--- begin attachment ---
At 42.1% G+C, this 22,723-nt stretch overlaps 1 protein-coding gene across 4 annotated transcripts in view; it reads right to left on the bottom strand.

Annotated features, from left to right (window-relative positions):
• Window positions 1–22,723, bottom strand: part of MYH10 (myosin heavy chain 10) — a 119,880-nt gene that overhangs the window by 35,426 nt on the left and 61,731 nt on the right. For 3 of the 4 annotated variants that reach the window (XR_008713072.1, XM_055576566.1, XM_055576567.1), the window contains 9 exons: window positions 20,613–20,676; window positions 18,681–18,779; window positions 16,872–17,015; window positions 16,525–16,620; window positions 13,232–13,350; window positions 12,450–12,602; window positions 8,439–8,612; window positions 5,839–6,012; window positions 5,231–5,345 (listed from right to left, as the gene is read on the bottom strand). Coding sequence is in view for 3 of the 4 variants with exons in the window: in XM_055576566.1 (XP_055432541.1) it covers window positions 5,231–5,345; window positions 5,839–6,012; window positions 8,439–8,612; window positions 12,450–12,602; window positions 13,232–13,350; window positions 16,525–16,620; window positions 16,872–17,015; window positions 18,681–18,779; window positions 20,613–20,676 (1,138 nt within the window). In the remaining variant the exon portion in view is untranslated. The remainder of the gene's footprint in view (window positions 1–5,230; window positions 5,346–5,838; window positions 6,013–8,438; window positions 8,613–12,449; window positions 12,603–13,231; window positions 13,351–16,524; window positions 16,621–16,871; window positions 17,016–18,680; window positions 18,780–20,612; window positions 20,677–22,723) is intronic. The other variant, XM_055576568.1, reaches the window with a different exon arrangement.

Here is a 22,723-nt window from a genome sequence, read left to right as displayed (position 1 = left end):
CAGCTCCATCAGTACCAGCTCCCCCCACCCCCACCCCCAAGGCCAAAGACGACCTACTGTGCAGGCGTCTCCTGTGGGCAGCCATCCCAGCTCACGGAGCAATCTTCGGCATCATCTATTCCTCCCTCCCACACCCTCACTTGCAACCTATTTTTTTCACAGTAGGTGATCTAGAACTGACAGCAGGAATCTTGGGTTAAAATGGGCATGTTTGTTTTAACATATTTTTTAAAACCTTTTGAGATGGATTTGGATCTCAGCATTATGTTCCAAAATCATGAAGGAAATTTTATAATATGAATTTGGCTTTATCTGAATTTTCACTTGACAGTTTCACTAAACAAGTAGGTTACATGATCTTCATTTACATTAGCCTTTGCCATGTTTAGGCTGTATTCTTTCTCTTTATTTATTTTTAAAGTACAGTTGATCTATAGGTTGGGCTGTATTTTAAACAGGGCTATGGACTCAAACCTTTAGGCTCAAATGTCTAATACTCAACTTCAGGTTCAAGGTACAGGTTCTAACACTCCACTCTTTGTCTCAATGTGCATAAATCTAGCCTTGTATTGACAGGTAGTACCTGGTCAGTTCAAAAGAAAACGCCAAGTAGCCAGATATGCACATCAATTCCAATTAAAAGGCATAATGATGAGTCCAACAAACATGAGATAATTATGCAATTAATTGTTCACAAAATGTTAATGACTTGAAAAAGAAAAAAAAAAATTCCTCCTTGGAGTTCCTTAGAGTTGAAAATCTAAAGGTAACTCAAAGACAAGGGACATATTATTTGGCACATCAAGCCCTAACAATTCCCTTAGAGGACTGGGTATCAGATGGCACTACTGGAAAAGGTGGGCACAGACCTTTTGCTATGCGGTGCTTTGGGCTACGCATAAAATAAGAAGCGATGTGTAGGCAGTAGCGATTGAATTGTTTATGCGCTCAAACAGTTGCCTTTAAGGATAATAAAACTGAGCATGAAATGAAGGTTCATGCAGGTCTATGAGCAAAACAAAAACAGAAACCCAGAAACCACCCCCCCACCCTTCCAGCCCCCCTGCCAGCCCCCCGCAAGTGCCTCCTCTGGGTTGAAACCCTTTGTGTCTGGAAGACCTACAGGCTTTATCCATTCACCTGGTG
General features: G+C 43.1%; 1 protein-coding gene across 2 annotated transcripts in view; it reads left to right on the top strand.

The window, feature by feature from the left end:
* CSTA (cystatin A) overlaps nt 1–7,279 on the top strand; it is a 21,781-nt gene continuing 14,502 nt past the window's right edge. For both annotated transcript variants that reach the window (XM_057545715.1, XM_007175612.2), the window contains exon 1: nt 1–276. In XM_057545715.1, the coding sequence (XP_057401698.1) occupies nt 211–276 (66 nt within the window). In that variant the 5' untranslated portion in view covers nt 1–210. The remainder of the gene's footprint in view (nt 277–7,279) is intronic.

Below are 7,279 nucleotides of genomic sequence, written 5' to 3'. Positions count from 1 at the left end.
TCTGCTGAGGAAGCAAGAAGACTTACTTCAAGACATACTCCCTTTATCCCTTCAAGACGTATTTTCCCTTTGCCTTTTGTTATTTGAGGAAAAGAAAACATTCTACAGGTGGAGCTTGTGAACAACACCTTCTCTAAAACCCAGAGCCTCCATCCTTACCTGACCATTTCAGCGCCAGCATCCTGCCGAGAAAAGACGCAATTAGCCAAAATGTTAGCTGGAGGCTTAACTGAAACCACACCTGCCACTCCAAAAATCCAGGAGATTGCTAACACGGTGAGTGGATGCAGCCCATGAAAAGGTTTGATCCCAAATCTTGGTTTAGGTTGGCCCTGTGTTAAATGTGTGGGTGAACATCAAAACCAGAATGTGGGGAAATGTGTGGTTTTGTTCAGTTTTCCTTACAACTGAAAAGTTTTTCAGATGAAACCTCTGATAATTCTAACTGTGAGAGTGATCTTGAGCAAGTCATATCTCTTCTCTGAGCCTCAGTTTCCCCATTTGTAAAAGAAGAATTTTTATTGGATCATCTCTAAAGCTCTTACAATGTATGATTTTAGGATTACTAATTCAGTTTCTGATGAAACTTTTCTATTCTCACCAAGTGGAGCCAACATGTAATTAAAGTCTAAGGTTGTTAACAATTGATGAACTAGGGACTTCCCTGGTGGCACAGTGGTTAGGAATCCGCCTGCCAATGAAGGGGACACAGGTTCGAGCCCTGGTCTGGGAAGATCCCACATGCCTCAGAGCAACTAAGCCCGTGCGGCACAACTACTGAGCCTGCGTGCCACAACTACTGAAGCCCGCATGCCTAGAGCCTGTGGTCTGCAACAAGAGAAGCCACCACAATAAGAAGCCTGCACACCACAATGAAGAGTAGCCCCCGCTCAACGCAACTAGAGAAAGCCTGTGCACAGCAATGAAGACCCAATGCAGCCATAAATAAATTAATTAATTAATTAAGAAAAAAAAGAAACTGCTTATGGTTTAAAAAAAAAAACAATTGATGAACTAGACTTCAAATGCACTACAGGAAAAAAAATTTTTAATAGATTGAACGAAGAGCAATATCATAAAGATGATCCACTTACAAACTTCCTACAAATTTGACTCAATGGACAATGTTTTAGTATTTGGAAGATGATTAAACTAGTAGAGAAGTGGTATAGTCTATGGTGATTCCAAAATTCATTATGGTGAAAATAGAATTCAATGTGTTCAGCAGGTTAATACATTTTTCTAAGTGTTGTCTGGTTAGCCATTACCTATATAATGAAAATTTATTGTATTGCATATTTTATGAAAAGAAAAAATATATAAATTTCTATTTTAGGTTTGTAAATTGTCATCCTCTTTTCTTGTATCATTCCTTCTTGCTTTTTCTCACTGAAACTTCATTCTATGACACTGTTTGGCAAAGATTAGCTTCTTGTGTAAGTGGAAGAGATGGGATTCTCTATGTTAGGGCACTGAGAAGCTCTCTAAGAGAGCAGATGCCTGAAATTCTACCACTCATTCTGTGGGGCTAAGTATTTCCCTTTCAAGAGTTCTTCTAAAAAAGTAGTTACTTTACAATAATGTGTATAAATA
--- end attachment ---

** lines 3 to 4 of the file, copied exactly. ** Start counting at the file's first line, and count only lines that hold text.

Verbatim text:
• Window positions 1–22,723, bottom strand: part of MYH10 (myosin heavy chain 10) — a 119,880-nt gene that overhangs the window by 35,426 nt on the left and 61,731 nt on the right. For 3 of the 4 annotated variants that reach the window (XR_008713072.1, XM_055576566.1, XM_055576567.1), the window contains 9 exons: window positions 20,613–20,676; window positions 18,681–18,779; window positions 16,872–17,015; window positions 16,525–16,620; window positions 13,232–13,350; window positions 12,450–12,602; window positions 8,439–8,612; window positions 5,839–6,012; window positions 5,231–5,345 (listed from right to left, as the gene is read on the bottom strand). Coding sequence is in view for 3 of the 4 variants with exons in the window: in XM_055576566.1 (XP_055432541.1) it covers window positions 5,231–5,345; window positions 5,839–6,012; window positions 8,439–8,612; window positions 12,450–12,602; window positions 13,232–13,350; window positions 16,525–16,620; window positions 16,872–17,015; window positions 18,681–18,779; window positions 20,613–20,676 (1,138 nt within the window). In the remaining variant the exon portion in view is untranslated. The remainder of the gene's footprint in view (window positions 1–5,230; window positions 5,346–5,838; window positions 6,013–8,438; window positions 8,613–12,449; window positions 12,603–13,231; window positions 13,351–16,524; window positions 16,621–16,871; window positions 17,016–18,680; window positions 18,780–20,612; window positions 20,677–22,723) is intronic. The other variant, XM_055576568.1, reaches the window with a different exon arrangement.

Here is a 22,723-nt window from a genome sequence, read left to right as displayed (position 1 = left end):